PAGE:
Whether you’re looking into becoming a UK landlord or thinking about renting your first property, you should know that when it comes to ensuring a home has central heating, it doesn’t just come down to a principle of morality and ethics, providing tenants with central heating is legally enforceable.
At Lincolnshire Radiators Direct, we’re here to discuss what you can expect from your landlord in terms of keeping your home warm during the cooler months. Landlords are required to provide a working radiator or heater in every occupied room in the house.
It is also your landlord’s responsibility to ensure you have hot water in your bathroom and kitchen. Whilst you will pay your own heating bill unless it’s in your tenancy agreement that bills are included in your rent. (Often the case for student-shared housing). Your landlord has to ensure you have access to working central heating and hot water.
You are legally within your rights to request to see a gas safety certificate before signing the lease on a property. Having an up-to-date gas safety certificate is the bare minimum a landlord should have obtained.
If you rent privately you will be able to contact your landlord directly if your boiler, radiator, or heater breaks. They can then arrange to visit and assess the situation or call someone to come and fix the problem.
If something breaks and you know it’s in warranty you may wish to call the manufacturer directly before contacting your landlord, this could help to speed up the process, especially if your landlord has multiple tenancies to look after.
Alternatively, you may have to contact the housing agency you rent through or submit an online form. However, boilers should be repaired within 24 hours, especially during the winter months. This is stated in section 11 of the Landlord and Tenant Act 1985. It is an implied obligation for landlords to ensure their properties are kept in a good state of repair.
If it is going to take more than 24 hours, landlords are obligated to provide other means of heating your home such as electric heaters. The requirement is that you’re able to heat a room to a minimum of 18 degrees.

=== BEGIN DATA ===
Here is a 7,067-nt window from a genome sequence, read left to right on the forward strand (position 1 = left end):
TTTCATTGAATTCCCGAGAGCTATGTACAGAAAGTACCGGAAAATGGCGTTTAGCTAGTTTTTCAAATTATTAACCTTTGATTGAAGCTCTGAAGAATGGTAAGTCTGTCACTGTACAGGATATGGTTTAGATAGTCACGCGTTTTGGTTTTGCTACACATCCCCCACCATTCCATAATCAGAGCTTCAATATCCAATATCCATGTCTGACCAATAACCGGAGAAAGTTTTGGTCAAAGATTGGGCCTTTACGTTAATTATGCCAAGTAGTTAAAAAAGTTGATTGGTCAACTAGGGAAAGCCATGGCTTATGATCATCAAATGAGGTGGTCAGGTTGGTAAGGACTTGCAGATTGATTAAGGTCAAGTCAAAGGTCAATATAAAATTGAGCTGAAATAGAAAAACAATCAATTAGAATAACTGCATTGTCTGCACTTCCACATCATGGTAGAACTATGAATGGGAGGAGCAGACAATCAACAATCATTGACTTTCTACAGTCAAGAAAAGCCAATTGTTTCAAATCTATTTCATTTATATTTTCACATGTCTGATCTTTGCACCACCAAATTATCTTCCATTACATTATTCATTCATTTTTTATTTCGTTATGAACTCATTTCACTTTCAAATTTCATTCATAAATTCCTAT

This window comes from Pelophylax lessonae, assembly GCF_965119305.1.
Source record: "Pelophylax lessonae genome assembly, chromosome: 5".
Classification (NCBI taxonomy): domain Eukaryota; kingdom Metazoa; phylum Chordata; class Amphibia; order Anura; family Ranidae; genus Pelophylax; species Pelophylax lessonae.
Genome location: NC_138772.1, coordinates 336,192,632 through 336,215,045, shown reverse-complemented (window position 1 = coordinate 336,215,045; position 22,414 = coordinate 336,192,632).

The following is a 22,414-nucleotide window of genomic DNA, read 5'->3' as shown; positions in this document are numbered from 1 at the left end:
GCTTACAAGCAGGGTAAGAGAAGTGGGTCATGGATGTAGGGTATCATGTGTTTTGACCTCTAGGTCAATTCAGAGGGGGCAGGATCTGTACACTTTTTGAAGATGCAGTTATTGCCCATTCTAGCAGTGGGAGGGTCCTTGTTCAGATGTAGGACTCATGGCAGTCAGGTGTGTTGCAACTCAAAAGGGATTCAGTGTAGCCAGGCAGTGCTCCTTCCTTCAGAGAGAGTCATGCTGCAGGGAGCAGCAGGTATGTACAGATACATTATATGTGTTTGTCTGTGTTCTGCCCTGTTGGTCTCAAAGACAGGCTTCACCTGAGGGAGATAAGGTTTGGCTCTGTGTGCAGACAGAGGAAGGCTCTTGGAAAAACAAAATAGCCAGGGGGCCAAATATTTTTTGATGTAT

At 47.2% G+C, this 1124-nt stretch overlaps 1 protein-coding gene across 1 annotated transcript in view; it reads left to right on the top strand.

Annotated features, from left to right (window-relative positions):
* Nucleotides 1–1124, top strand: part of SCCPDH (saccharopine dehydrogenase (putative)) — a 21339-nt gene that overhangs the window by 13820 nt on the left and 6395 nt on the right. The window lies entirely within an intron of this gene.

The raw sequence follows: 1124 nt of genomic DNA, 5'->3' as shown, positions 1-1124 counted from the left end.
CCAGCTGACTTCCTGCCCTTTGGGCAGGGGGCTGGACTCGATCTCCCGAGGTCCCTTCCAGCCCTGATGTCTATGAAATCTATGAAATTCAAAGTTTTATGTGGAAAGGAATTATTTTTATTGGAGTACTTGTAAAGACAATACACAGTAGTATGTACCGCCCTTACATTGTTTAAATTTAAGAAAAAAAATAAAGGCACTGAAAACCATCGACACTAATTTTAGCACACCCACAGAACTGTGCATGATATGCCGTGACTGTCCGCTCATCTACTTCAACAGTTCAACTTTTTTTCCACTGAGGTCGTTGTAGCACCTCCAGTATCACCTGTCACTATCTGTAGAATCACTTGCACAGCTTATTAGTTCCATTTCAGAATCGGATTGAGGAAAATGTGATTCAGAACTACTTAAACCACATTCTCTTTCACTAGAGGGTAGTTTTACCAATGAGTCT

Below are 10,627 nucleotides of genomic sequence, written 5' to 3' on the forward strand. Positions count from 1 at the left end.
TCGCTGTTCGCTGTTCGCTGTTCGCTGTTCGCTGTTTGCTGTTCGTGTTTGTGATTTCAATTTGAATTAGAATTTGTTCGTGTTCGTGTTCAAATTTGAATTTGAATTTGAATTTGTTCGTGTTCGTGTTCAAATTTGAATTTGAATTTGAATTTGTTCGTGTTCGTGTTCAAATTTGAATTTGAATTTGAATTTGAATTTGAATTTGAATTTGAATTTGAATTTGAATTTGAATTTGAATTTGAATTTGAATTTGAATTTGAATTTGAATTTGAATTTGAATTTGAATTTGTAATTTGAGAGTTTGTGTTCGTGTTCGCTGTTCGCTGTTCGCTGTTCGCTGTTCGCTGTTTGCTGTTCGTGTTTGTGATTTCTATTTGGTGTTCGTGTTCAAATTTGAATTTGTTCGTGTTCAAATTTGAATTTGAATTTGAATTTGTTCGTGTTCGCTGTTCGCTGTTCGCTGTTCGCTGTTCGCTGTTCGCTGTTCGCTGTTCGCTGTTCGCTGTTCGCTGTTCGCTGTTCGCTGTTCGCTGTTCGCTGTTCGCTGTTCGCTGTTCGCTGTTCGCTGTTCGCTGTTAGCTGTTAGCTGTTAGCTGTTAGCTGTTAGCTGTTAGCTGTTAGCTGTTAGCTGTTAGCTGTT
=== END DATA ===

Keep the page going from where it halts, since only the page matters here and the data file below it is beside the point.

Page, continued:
If you’re privately renting it is unlikely that your landlord will provide you with alternative housing whilst your home is being repaired, even if you’re having a new boiler and radiators in every room. It may cause disruption but unless it is stated in your contract it will be your responsibility to find somewhere else to stay or work around the disruption.
However, some landlords do have insurance that includes alternative housing for their tenants, so if you’re renting a property that’s going to be getting a lot of work done to it, it’s always worth asking about. Housing associations may have different policies than private landlords.
Although it is the landlord’s responsibility to repair central heating or provide a certified tradesman to do the work if the damage is obviously down to the tenant’s negligence landlords are within their rights to not foot the bill themselves, or they may opt to deduct the fee from tenants security deposit if they’re unable to pay at the time.
If the boiler, radiator, heater, or hot water has broken for no apparent reason apart from age and expected wear and tear it is the landlord’s responsibility unless otherwise stated in the contract.
Some landlords prohibit the use of personal gas items that have not been through sufficient checks. However, if your landlord does allow you to use your own gas items such as portable gas heaters, these are your own responsibility.
It is a legal obligation for landlords to have gas appliances checked annually, so make sure you have this aspect of safety covered.
If you’re a UK landlord and one of your properties is overdue new radiators take a look at our range of column radiators and make your properties more desirable. We’re available to contact on 01522 620190 if you have any further questions.